John Batteh


Thermal management for EV powertrains is a crucial capability for key customer attributes such as vehicle performance, range, and comfort. The thermal management system keeps the vehicle batteries, motors, and power electronics operating within each component’s safe and target temperature range. In addition, other components, such as the DC fast charger, e-axles, and steering/brake pumps, also require thermal management.

Increasing energy consumers in EV systems 

With the increasing number of components requiring thermal management, EV thermal management systems increased in complexity. There are numerous thermal consumers, each with different temperature requirements. Thermal management includes cooling and heating system components for optimal performance (and sometimes both at the same time, depending on the component and thermal loading).

In addition to the EV powertrain components, the vehicle cabin and its occupants also need proper thermal management. Some of the biggest complaints regarding EV performance are related to cabin heating and air conditioning. Without the excess waste heat from the combustion engine, heating can be especially challenging in EVs. EVs often require PTC heaters to maintain adequate cabin heating performance in cold climates and battery temperatures, which can significantly impact vehicle range.

Developing complex coolant networks for EVs

Traditional heating and cooling loops in automotive powertrains include a coolant loop and a refrigerant loop for climate control.  In an EV, integrated thermal management systems that combine the coolant and refrigerant loops are required to provide sufficient cooling for the battery under all ambient conditions.  Recent trends in integrated thermal management have shifted to more complex coolant networks with relatively simple refrigerant loops that can allow targeted heating and cooling of the various thermal consumers. The figures below shows common refrigerant loop models, spanning from simple single loops with a single evaporator to dual loop systems with multiple evaporators or an evaporator (or multiple evaporators) and a chiller.

(a) Single loop with condenser-receiver and integrated heat exchanger
(b) Dual loop with two evaporators
(c) Dual loop with evaporator and a chiller

The figure below shows a sample architecture developed by EV Thermal Flow Solutions that illustrates the level of complexity typical in EV thermal management solutions. From an engineering standpoint, separate departments which were responsible for engineering the coolant loop and refrigerant loop are now integrated and working together to deliver an optimized thermal management system. Given the thermal management system’s complexity, there is also a greater need for integration of controls with physical system models.

There are significant benefits to this approach in terms of optimized system performance. With flexible connections between various parts of the system, coolant can be routed to improve system performance and efficiency. For example, heat from the power electronics can be used to heat the battery. Chiller operation can be optimized to deliver the required amount of cooling in conjunction with a coolant-based radiator when ambient conditions are favorable. Flexible system operation with optimized cooling and heating performance can lead to smaller heat exchangers and lower capital costs. Improvements in energy efficiency can directly lead to improved electric vehicle range. We are seeing customers exploring various thermal architectures in a model-based approach to deliver optimized thermal systems, design and size heat exchangers, pumps, valves, and compressors, and assess control strategies over real-world load cycles.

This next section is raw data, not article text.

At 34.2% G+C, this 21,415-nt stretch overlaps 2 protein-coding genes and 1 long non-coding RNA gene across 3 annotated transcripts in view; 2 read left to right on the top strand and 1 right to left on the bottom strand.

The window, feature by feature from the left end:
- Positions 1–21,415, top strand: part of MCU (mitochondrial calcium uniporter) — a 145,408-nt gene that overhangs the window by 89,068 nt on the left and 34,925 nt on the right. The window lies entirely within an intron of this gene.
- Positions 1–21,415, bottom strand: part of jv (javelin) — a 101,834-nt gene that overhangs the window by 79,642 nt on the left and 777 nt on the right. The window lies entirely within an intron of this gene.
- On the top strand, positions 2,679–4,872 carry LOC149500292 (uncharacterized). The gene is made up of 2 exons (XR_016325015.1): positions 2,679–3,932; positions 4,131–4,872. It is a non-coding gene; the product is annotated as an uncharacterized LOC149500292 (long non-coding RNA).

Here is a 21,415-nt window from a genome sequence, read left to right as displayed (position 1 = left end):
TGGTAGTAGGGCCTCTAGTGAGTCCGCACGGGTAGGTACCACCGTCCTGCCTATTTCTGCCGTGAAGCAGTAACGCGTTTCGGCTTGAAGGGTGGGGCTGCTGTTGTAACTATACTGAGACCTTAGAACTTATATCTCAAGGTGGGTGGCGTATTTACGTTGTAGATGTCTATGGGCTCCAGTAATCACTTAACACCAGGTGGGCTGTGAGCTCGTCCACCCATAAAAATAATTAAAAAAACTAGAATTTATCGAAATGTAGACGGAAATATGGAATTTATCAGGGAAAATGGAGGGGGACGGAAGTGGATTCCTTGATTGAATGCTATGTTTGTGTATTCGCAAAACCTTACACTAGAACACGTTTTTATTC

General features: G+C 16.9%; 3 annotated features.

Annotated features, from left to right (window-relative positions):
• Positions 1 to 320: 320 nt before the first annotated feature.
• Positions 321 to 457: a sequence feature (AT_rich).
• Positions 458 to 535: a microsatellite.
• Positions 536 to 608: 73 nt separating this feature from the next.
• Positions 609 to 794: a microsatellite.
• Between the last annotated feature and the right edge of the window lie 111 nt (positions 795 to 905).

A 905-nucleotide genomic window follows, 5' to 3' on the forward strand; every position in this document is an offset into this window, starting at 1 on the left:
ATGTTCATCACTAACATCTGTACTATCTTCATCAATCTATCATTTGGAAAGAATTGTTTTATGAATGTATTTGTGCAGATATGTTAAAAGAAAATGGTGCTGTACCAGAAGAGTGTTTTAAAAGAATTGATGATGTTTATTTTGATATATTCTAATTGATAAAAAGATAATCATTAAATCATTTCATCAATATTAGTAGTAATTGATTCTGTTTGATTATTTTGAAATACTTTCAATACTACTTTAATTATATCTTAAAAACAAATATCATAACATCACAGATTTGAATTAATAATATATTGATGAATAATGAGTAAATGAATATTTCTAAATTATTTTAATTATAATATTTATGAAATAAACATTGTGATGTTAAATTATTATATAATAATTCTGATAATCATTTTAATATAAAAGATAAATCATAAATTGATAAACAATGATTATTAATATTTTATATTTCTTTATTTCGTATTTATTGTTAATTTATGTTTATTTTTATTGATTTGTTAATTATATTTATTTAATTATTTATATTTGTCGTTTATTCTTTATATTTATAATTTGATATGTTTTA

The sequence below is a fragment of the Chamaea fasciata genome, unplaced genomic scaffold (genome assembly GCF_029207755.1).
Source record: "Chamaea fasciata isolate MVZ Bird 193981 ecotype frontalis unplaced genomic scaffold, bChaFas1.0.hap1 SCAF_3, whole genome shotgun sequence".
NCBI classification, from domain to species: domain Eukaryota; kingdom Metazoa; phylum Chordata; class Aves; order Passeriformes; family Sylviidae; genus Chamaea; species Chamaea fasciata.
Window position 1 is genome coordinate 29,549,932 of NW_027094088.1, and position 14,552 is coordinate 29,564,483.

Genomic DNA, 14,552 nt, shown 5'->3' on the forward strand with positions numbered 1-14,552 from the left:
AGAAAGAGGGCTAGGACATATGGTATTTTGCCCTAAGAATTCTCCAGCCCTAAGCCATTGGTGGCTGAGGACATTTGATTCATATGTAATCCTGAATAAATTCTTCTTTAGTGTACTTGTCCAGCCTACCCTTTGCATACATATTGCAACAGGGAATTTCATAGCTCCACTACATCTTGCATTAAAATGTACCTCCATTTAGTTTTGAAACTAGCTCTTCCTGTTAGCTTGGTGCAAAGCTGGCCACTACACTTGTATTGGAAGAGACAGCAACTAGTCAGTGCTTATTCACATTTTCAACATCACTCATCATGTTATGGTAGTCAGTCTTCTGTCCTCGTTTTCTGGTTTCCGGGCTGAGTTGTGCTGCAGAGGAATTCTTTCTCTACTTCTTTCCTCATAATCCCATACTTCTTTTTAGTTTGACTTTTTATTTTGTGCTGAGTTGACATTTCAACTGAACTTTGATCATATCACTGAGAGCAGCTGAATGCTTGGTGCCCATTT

Advanced component libraries for EV thermal management

Modelon thermofluid libraries support model-based development of integrated coolant and refrigerant systems. Air Conditioning Library contains the components to model the refrigerant loop including refrigerant-coolant heat exchangers like chillers. Liquid Cooling Library includes the components to model the coolant loop, while Heat Exchanger Library includes the models for the coolant-air heat exchangers. Batteries from Electrification Library can also be used to capture the electrical and thermal performance of the battery and accurately determine battery thermal losses. To enable the connection between the coolant in Air Conditioning Library and the coolant in Liquid Cooling Library, an adapter is provided. The model below shows a relatively simple integrated system with a separate coolant loop for battery cooling. Results from this model show the impact of battery cooling requirements on the cabin cooling from a hot soak.

Future enhancements in the Modelon suite of thermofluid libraries aim to streamline the modeling process for these integrated thermal management systems. Chiller and radiator models with coolant compatible with Liquid Cooling are being developed. These models will deliver functionally the same results as the current components in Air Conditioning library but will eliminate the need for the adapters. Examples of integrated systems will also serve as templates for customers to adapt for their work.

Contact our experts to learn more about our libraries and capabilities in modeling cooling systems for EV powertrains.

John Batteh